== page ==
Canadians were filled with pride on April 9th as we commemorated the 100th Anniversary of what many refer to as Canada’s coming of age, our victory at Vimy Ridge. A few months later, on August 24th, I felt this pride again as I witnessed 29 Canadian Armed Forces members march in the Ukrainian Independence Day Parade in Kyiv (Kiev), the capital of Ukraine.
As parliamentary secretary to Foreign Affairs Minister Chrystia Freeland, I was honoured to represent Canada during commemorative ceremonies marking the 26th anniversary of Ukrainian Independence, which took place on August 24, 1991. Canada was the first Western nation to recognize Ukraine’s independence, in December 1991.
Canada and Ukraine continue to work together on military training and defence matters. Through Operation UNIFIER, the Canadian Armed Forces have delivered more than 140 courses to thousands of Ukrainian soldiers. The recent signing of the Canada-Ukraine Defence Cooperation Arrangement further opens the door for increased cooperation on defence-related issues between our two countries.
Cooperation like this not only reflects the vision of Canada’s new defence policy – Strong, Secure, Engaged, released in June by Defence Minister Harjit Sajjan, but also Canada’s desire to build stronger international relationships.
The new defence policy will grow annual cash defence spending by more than 70 per cent over the next 10 years, which means 5th Canadian Division Support Base Gagetown — the Home of Canada’s Army — will take on an even bigger role both defending our country and as an economic generator in the local economy.
The Base, including its lodger units, provides full-time employment to approximately 6,500 military members and 1,000 civilians. It contributes over 200 million dollars to the local economy and more than 700 million to the provincial economy annually.
A TAPV is a multi-purpose, 4-by-4, combat vehicle that weighs more than 30,000 pounds when fully loaded, roughly the weight of six SUVs. It can reach speeds of up 110 km/h while providing a high degree of protection for its crew.
In total, 127 TAPVs will be operated at 5 CDSB Gagetown, with a portion of these already in use for a variety of tasks on the battlefield, including reconnaissance and surveillance, security, command and control, and transport of cargo and personnel.
Following the decision to purchase the TAPV fleet, the Government of Canada committed to providing Base Gagetown with a modern facility to park and maintain these vehicles. Completed on time and on budget at 6,800 square meters, the building is larger than a CFL football field and will house a total of 61 vehicles and include 12 maintenance bays, storage, maintenance and support space, and new classrooms for training. More space means the Combat Training Centre and Technical Services Branch now have enough room to get their jobs done efficiently.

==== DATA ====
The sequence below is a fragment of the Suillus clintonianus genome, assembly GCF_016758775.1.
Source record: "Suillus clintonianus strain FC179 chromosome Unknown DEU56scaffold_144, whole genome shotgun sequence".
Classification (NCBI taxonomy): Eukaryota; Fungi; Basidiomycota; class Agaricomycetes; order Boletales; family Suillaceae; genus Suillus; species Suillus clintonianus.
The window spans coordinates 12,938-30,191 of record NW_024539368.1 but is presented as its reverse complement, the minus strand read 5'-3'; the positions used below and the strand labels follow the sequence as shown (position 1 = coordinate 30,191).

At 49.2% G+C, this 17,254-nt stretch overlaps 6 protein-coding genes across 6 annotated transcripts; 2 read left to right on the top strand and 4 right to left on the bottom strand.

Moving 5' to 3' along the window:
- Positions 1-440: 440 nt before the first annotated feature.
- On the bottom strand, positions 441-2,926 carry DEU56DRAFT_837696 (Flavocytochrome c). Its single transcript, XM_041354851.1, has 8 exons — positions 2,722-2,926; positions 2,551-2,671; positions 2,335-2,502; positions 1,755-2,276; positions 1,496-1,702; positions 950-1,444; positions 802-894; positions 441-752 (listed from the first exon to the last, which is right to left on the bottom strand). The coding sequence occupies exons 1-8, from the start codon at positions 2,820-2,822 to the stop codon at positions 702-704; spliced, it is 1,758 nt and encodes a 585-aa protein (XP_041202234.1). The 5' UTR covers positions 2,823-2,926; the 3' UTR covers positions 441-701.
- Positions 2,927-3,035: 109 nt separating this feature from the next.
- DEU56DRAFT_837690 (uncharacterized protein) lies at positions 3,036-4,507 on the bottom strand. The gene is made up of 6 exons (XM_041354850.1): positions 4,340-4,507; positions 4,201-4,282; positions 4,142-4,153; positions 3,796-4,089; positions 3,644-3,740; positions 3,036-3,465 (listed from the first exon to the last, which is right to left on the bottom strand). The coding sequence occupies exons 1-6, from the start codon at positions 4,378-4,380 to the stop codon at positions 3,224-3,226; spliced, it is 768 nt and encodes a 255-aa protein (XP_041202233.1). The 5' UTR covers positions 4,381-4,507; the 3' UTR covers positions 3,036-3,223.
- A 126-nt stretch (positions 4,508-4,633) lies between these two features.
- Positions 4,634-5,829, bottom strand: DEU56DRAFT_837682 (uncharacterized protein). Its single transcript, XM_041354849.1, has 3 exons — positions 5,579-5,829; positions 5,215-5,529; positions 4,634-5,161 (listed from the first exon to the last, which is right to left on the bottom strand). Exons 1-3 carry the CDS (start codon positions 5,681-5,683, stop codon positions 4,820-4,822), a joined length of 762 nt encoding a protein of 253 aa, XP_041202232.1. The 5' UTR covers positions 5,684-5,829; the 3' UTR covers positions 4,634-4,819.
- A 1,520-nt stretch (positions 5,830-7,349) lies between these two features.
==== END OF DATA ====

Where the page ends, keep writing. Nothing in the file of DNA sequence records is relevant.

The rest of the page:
When you add this $26 million investment to the $38 million in funding announced for 5 CDSB Gagetown during the Defence Minister’s visit last year, you get a clearer picture of just how big an economic generator Canada’s second largest military base is.
Last year’s funding includes $36 million toward new training facilities for identifying and disposing of improvised explosive devices and other explosive weapons. It also targeted $2.3 million for repair and upgrade of critical infrastructure, which is part of the federal government’s commitment to invest an additional $200 million over two years toward infrastructure at Canadian Armed Forces bases.
As important as these infrastructure investments are, the federal government’s highest priority is investing in the women and men of the Canadian Forces.
Beginning on January 1, 2017, all troops deployed on international operations have been exempt from federal income tax on their CAF salary up to the pay level of Lieutenant-Colonel. This is in addition to existing allowances that compensate for hardship and risk.
Other investments that will improve the lives of CAF members include $198.2 million over the course of the policy to implement a new Total Health and Wellness Strategy providing a greater range of health and wellness services and programs.
There is also an increase of $6 million per year to modernize family support programs, such as Military Family Resource Centres so they can provide better support to families when members are deploying or during periods of absence. And a new CAF Transition Group of approximately 1,200 members to help CAF members and their families’ transition back into active service following illness or injury, or out of the CAF and into civilian life at the conclusion of military service.
I have always had great respect for the military and watching our soldiers carry the Maple Leaf in the Ukrainian Independence Day Parade is an experience I will never forget. Like our government, I am unwavering in my support of the women and men of Canada’s military. Investing in them honours the spirit of those who, with failing hands, passed the torch of freedom on to future generations of Canadians.
Matt DeCourcey is MP for Fredericton and parliamentary secretary to the minister of foreign affairs.